Wednesday, March 16, 2011

Smithsonian's racist collection of Indian skulls


The history of the Smithsonian Institution, like the history taught in US classrooms, is largely one of deception and fiction
By Brenda Norrell
Censored News
Photo: Trees at Sand Creek massacre. Photo Brenda Norrell.

The Smithsonian's dark history includes the collecting of American Indian brains for a racist experiment which claimed to reveal the relationship between race and intelligence. Brains were collected for bounty. One of the massacres where this sinister collection of brains was carried out was at Sand Creek in Colorado, a brutal massacre where fleeing Cheyenne and Arapaho women and children were murdered in 1864. The following article is republished, so the facts will not be forgotten, with a special thank you to Pawnee professor James Riding In who provided much of the information. After publication of this article, I wrote the Smithsonian and asked if it was true that more than 10,000 Indian skulls remained at the Smithsonian. There was no response. --Brenda Norrell
Smithsonian harbored Ishi's brain
by Brenda Norrell
(March 19, 1999)

The Smithsonian Institution admits, after a probe and nearly a century
of secrecy, that it housed the brain of Ishi, a Yahi Indian who
walked into Oroville, Calif., in 1911.

But the admission comes only after American Indians demanded a
beffiting burial and University of California researchers probed the
whereabouts of Ishi's remains, that the Smithsonian admits that Ishi's
brain was in a warehouse at the National Museum of Natural History.

Pointing to scientific racism, James Riding In, Pawnee professor at
Arizona State University, said American Indian skulls at the
Smithsonian are part of the U.S. Army's research intended to show that
whites were superior based on the size of their skulls.

Riding In said the Smithsonian has been less than forthcoming about
the American Indian remains in its possession, as mandated by the
Native American Graves Protection and Repatriation Act.

Riding In said Smithsonian Institution curators previously acquired
18,500 bodies and most of the skulls were collected by the Army
Medical Museum in the 1800s. While most of the crania gather dust at
the Smithsonian today, others have been destroyed by carbon 14 dating
analysis.

Riding In's research is now included in law seminar course material at
Arizona State University, "Symposium
on Land, Culture, and Community: Contemporary Issues in Cultural
Resources Protection."

The research shows that Samuel G. Morton, in the early 1830s, worked
in craniology and phrenology, to devise tests on skulls, in relation
to intelligence and crania size. He poured mustard seeds into human
skulls to determine size and volume in his research.

In the process, Morton assembled a large collection of American Indian
skulls.

"He never questioned the morality of stealing Indian crania from
graves," Riding In said.

Morton paid soldiers, settlers, and others for Indian skulls. With
bounty offered, American Indian skulls became sought after in what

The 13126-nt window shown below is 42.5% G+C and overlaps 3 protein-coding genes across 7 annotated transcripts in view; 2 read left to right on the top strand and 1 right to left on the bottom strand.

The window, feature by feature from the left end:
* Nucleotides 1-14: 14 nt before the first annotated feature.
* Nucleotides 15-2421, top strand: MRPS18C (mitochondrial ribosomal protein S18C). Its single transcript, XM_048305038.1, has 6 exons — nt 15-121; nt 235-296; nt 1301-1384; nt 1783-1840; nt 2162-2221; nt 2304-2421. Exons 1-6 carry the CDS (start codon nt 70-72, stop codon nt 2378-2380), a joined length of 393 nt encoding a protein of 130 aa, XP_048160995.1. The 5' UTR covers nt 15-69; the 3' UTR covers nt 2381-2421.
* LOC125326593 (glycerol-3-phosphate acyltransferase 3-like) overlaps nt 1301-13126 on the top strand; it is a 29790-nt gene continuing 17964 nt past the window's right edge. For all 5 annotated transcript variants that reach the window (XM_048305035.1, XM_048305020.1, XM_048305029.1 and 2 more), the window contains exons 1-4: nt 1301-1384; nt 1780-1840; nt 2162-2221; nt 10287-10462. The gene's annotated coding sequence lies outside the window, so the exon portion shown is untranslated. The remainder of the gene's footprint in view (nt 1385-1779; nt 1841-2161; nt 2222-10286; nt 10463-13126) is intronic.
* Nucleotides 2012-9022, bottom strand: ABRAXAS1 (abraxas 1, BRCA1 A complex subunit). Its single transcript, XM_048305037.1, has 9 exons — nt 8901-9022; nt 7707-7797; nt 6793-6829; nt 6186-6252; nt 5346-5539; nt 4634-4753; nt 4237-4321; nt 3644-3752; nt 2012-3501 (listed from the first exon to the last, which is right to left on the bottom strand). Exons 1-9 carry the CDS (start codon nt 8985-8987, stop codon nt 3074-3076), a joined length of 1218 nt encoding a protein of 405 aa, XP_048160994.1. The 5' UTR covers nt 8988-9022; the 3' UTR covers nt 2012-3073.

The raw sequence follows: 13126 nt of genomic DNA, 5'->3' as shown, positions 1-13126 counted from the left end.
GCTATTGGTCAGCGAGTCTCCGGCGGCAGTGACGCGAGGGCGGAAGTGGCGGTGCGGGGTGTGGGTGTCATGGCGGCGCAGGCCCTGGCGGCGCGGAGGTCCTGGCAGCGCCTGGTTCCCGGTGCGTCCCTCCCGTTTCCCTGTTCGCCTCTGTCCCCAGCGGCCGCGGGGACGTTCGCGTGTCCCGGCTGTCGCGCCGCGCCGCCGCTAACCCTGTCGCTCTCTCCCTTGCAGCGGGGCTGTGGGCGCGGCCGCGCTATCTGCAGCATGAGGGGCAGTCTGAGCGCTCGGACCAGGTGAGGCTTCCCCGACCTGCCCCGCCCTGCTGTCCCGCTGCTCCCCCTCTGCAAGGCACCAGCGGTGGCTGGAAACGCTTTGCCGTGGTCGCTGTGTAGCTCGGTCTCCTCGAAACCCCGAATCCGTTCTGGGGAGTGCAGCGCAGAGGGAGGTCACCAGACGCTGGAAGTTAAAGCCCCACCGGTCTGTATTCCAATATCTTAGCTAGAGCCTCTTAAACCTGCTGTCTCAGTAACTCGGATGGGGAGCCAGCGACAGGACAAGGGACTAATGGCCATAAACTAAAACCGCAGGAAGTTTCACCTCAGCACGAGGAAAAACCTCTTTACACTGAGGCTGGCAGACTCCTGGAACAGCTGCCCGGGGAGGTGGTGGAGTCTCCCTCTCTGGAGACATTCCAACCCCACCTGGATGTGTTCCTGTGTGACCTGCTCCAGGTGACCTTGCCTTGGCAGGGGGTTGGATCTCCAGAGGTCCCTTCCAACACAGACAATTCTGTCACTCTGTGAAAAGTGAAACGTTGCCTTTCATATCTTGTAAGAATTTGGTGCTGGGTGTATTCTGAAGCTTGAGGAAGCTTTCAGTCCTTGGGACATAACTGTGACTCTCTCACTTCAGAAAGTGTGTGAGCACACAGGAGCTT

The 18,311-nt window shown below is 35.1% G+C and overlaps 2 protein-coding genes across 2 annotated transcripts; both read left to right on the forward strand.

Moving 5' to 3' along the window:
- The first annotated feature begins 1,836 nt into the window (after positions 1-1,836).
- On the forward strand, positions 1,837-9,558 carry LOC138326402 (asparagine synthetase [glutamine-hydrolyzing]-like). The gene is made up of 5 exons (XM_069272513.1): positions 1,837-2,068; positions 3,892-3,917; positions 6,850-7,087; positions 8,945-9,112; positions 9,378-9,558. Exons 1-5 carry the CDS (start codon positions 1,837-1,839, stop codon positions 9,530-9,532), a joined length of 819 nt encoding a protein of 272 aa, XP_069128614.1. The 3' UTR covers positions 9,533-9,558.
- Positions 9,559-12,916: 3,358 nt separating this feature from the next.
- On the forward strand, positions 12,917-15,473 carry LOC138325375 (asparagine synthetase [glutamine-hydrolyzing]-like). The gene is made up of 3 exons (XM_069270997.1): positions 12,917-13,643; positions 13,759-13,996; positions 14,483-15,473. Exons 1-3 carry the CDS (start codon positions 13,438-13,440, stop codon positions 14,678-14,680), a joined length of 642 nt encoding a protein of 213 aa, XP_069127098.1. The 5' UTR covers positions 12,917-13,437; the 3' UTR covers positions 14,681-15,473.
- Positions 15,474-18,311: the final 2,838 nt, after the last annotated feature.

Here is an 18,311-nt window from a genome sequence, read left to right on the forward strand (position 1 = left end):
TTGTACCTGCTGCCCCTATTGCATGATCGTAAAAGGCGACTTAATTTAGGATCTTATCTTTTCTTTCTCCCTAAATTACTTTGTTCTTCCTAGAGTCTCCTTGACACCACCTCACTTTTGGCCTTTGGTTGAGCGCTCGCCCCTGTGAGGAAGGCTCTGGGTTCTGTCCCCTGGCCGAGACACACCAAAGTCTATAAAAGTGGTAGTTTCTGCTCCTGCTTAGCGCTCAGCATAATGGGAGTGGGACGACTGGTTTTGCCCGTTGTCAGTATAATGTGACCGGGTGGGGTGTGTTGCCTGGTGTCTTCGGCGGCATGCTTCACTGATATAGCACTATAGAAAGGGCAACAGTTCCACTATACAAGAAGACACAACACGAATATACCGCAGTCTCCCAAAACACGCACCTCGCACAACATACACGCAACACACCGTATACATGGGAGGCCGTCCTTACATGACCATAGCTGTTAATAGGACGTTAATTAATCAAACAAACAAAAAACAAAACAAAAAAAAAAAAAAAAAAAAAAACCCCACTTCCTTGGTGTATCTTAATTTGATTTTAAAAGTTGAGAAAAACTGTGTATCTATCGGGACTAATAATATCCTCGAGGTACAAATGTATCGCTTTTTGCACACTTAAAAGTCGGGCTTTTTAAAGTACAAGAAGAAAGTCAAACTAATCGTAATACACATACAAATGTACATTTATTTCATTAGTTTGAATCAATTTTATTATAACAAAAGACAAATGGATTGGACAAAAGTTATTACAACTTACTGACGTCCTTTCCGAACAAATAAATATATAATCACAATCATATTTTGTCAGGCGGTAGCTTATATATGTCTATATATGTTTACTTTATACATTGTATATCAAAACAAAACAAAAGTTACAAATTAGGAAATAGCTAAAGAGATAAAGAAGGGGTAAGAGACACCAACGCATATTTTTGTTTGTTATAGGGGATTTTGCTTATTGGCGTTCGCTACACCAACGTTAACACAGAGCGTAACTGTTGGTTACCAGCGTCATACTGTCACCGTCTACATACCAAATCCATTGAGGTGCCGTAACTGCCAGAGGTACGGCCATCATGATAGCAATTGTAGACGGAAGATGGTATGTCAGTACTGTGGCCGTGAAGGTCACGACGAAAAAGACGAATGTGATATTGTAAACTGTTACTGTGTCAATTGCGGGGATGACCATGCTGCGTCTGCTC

Riding In describes as a cottage industry.

The United States Army established a program during the 1860s for
studying Indian crania. Among those massacred, beheaded and their
crania taken, were a group of friendly Cheyenne, Kiowa and Arapaho
near Sand Creek, Colo.

The final chapter in the legacy of Ishi, whose biography became a
documentary film, is included in this dark, untold chapter of American
history.

Although Ishi made a final request that there be no autoposy, the
anthropologists who supposedly befriended him, removed his brain
during an autoposy in 1916. The removal and transfer to the
Smithsonian were kept secret until recently.

"It was not uncommon to study brains in the early 20th century," said
anthropologist Orin Starn, who led the Smithsonian to admit the
location of Ishi's brain. "Some people thought that different races
had different brain sizes."

Starn said Ishi was "really was a victim of a holocaust."

The investigation was spearheaded by Nancy Rockafellar, a research
historian at the University of California in San Francisco in the
History of Health Science Department, and Starn, a Duke University
anthropologist.

Rockafellar said that before his death in 1916 from tuberculosis, two
persons appeared to befriend Ishi, anthropologist Thomas Waterman and
museum curator Alfred Kroeber. Rockafellar determined that after the
autoposy, Kroeber sent Ishi's brain to the Smithsonian for study in
1917.

Native Americans in California plan to carry out a proper burial at
Ishi's homeland at Mount Lassen.
(A proper burial of Ishi did follow.)
Additional reference to the US collection of American Indian skulls: "In 1862, during the Civil War, the Surgeon General established the United States Army Medical Museum (AMM; now the National Museum of Health and Medicine of the Armed Forces Institute of Pathology)."
Photographs of American Indian skulls at this museum: "Tribes or races represented are Apache, Arapaho, Arikara, Blackfoot, Cheyenne, Comanche, Dakota, Eskimo, Hawaiian, Negro, Paiute, Ponca, San Miguel and San Nicholas islands (California), White, and Wichita." Read more:
http://bsnorrell.blogspot.com/p/reference-smithsonians-collection-of.html
.

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